Further, it is possible to apply the present invention to a conventional swing practice equipment, and FIG. 15 shows an example whereby the present invention is applied to a conventional swing practice equipment 80, which is a known swing simulator. This swing practice equipment 80 has a shaftlike portion 82 adapted to be able to be gripped by a player, and is linked to a body of the device via rods, links, and a rotating mechanism. The player can practice a swing with this shaftlike portion 82 gripped in the hands in a manner similar to the swing of a golf club. Acceleration sensors 18, 20 and 26 are attached to this shaftlike portion 82, and it is possible to diagnose whether or not the practice swing is an effective movement, while simultaneously practicing with the swing simulator.

As described above, a swing analyzing device according to the present invention comprises swing practice equipment having a shaftlike portion, at least one acceleration sensor arranged on the shaftlike portion or on an axis of the swing practice equipment or near that axis, and an arithmetic means for calculating a dynamic quantity representing an movement of the shaftlike portion, from an output of the acceleration sensor, whereby it becomes possible to directly measure the movement of the shaftlike portion of the swing practice equipment, from the output of the acceleration sensor, to input the output of the acceleration sensor at very short intervals, and to measure the movement of the shaftlike portion of the swing practice equipment at very short time intervals, to thereby measure a movement of a swing substantially in a real time procedure.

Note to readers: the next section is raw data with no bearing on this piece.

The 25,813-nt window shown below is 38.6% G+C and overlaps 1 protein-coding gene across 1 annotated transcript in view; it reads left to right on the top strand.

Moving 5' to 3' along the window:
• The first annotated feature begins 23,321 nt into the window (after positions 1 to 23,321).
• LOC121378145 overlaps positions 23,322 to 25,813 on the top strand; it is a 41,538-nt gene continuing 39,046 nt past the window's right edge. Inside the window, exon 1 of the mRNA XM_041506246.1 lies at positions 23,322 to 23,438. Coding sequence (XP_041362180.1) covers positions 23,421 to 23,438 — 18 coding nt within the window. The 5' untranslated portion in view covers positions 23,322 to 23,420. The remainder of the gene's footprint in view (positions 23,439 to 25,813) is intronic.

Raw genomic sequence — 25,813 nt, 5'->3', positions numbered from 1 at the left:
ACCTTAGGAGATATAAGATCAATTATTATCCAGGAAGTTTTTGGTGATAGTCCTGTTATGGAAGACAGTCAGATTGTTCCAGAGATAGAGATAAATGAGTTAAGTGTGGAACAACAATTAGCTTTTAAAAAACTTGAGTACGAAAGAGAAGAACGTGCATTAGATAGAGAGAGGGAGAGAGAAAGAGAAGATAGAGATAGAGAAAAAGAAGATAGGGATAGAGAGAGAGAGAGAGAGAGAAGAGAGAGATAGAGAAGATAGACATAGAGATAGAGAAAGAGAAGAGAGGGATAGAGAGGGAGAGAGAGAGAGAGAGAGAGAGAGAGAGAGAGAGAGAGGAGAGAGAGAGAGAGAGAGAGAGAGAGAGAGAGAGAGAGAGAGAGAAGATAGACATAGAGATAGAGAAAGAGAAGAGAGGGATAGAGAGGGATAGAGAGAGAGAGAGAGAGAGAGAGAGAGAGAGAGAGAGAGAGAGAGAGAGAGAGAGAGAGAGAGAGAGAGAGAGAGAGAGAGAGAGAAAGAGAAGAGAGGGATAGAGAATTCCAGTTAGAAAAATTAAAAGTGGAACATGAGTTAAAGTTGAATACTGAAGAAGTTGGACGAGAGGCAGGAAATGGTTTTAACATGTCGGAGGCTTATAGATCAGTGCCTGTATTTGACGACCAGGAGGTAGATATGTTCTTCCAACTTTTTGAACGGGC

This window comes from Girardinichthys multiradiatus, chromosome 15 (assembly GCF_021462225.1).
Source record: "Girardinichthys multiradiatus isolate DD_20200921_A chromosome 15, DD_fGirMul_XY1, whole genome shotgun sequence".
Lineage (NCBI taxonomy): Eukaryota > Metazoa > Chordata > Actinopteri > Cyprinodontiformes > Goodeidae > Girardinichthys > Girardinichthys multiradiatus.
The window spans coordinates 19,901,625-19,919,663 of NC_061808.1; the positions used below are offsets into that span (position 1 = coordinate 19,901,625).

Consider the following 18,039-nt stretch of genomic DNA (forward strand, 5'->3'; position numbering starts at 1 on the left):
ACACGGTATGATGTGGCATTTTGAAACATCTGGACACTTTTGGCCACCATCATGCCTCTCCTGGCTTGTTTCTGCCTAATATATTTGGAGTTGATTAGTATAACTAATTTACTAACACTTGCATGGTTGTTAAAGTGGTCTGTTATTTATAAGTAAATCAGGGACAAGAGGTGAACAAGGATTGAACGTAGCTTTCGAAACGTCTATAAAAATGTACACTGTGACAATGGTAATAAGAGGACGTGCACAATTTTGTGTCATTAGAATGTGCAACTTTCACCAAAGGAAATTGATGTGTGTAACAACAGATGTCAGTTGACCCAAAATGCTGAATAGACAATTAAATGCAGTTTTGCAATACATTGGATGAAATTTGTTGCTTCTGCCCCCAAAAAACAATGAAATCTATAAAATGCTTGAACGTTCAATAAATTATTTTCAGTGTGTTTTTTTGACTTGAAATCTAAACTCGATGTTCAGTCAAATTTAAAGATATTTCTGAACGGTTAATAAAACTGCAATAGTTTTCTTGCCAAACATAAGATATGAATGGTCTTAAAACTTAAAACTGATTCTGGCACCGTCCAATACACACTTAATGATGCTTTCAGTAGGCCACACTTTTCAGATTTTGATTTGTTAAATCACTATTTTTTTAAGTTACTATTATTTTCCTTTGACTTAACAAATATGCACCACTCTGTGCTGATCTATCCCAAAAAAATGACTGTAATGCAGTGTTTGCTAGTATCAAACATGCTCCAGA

While the invention has been particularly shown and describe din reference to preferred embodiments thereof, it will be understood by those skilled in the art that changes in form and details may be made therein without departing from the spirit and scope of the invention.

* * * * *